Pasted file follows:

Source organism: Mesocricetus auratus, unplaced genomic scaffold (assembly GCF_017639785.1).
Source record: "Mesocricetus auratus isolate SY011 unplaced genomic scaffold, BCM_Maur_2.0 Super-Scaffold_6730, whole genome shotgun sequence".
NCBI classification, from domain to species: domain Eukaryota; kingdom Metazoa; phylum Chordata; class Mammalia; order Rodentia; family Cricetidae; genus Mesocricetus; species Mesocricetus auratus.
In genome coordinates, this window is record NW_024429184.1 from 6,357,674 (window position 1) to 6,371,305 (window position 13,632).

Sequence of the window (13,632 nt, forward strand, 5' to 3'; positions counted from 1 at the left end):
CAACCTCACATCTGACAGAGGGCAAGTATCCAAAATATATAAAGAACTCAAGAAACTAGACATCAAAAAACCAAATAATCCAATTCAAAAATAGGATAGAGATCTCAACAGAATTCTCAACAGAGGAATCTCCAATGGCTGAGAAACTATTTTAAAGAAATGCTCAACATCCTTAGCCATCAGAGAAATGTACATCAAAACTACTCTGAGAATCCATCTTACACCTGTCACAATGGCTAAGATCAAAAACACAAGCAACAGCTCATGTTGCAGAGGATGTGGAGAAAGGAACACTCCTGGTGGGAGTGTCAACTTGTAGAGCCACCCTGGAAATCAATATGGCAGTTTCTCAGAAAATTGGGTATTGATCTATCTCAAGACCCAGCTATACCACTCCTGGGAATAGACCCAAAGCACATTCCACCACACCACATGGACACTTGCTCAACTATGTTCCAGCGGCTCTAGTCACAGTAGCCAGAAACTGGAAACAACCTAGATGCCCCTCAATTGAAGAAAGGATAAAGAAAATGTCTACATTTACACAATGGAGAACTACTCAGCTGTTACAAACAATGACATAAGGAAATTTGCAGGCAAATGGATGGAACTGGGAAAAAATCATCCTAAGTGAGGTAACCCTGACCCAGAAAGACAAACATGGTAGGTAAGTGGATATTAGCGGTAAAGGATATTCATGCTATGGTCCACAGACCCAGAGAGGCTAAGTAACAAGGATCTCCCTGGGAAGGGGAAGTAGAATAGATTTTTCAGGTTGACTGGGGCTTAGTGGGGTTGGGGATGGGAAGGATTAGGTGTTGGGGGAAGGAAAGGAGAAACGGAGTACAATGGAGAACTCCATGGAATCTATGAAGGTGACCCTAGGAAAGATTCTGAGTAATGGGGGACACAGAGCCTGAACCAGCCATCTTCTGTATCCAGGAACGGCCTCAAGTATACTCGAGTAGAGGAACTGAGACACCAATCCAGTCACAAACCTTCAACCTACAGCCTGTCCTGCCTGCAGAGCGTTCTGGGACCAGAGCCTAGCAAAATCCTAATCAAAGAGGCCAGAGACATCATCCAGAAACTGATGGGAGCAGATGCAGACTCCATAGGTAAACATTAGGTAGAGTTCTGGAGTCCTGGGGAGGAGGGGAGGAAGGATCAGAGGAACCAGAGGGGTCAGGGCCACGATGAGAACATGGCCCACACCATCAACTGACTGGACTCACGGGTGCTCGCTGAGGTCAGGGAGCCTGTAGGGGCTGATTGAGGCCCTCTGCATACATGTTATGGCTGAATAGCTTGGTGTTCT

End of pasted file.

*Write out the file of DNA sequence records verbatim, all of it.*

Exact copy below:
Source organism: Mesocricetus auratus, unplaced genomic scaffold (assembly GCF_017639785.1).
Source record: "Mesocricetus auratus isolate SY011 unplaced genomic scaffold, BCM_Maur_2.0 Super-Scaffold_6730, whole genome shotgun sequence".
NCBI classification, from domain to species: domain Eukaryota; kingdom Metazoa; phylum Chordata; class Mammalia; order Rodentia; family Cricetidae; genus Mesocricetus; species Mesocricetus auratus.
In genome coordinates, this window is record NW_024429184.1 from 6,357,674 (window position 1) to 6,371,305 (window position 13,632).

Sequence of the window (13,632 nt, forward strand, 5' to 3'; positions counted from 1 at the left end):
CAACCTCACATCTGACAGAGGGCAAGTATCCAAAATATATAAAGAACTCAAGAAACTAGACATCAAAAAACCAAATAATCCAATTCAAAAATAGGATAGAGATCTCAACAGAATTCTCAACAGAGGAATCTCCAATGGCTGAGAAACTATTTTAAAGAAATGCTCAACATCCTTAGCCATCAGAGAAATGTACATCAAAACTACTCTGAGAATCCATCTTACACCTGTCACAATGGCTAAGATCAAAAACACAAGCAACAGCTCATGTTGCAGAGGATGTGGAGAAAGGAACACTCCTGGTGGGAGTGTCAACTTGTAGAGCCACCCTGGAAATCAATATGGCAGTTTCTCAGAAAATTGGGTATTGATCTATCTCAAGACCCAGCTATACCACTCCTGGGAATAGACCCAAAGCACATTCCACCACACCACATGGACACTTGCTCAACTATGTTCCAGCGGCTCTAGTCACAGTAGCCAGAAACTGGAAACAACCTAGATGCCCCTCAATTGAAGAAAGGATAAAGAAAATGTCTACATTTACACAATGGAGAACTACTCAGCTGTTACAAACAATGACATAAGGAAATTTGCAGGCAAATGGATGGAACTGGGAAAAAATCATCCTAAGTGAGGTAACCCTGACCCAGAAAGACAAACATGGTAGGTAAGTGGATATTAGCGGTAAAGGATATTCATGCTATGGTCCACAGACCCAGAGAGGCTAAGTAACAAGGATCTCCCTGGGAAGGGGAAGTAGAATAGATTTTTCAGGTTGACTGGGGCTTAGTGGGGTTGGGGATGGGAAGGATTAGGTGTTGGGGGAAGGAAAGGAGAAACGGAGTACAATGGAGAACTCCATGGAATCTATGAAGGTGACCCTAGGAAAGATTCTGAGTAATGGGGGACACAGAGCCTGAACCAGCCATCTTCTGTATCCAGGAACGGCCTCAAGTATACTCGAGTAGAGGAACTGAGACACCAATCCAGTCACAAACCTTCAACCTACAGCCTGTCCTGCCTGCAGAGCGTTCTGGGACCAGAGCCTAGCAAAATCCTAATCAAAGAGGCCAGAGACATCATCCAGAAACTGATGGGAGCAGATGCAGACTCCATAGGTAAACATTAGGTAGAGTTCTGGAGTCCTGGGGAGGAGGGGAGGAAGGATCAGAGGAACCAGAGGGGTCAGGGCCACGATGAGAACATGGCCCACACCATCAACTGACTGGACTCACGGGTGCTCGCTGAGGTCAGGGAGCCTGTAGGGGCTGATTGAGGCCCTCTGCATACATGTTATGGCTGAATAGCTTGGTGTTCT